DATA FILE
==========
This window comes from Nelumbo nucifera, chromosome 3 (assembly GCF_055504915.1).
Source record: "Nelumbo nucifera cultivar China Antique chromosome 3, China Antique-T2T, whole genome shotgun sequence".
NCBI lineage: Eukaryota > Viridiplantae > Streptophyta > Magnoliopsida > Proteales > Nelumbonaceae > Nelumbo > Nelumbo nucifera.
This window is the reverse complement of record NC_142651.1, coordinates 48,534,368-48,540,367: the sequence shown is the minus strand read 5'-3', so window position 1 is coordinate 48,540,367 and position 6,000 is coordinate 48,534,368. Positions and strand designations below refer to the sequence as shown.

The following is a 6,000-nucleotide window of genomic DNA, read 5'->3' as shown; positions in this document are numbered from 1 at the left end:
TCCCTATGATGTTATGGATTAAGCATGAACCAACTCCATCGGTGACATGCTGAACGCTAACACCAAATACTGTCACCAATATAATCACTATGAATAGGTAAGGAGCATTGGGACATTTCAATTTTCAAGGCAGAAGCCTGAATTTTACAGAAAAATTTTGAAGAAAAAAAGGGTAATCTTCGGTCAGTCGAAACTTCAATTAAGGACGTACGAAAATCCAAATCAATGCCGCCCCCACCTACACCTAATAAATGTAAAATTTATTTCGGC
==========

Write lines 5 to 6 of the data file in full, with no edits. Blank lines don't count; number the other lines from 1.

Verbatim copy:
The following is a 6,000-nucleotide window of genomic DNA, read 5'->3' as shown; positions in this document are numbered from 1 at the left end:
TCCCTATGATGTTATGGATTAAGCATGAACCAACTCCATCGGTGACATGCTGAACGCTAACACCAAATACTGTCACCAATATAATCACTATGAATAGGTAAGGAGCATTGGGACATTTCAATTTTCAAGGCAGAAGCCTGAATTTTACAGAAAAATTTTGAAGAAAAAAAGGGTAATCTTCGGTCAGTCGAAACTTCAATTAAGGACGTACGAAAATCCAAATCAATGCCGCCCCCACCTACACCTAATAAATGTAAAATTTATTTCGGC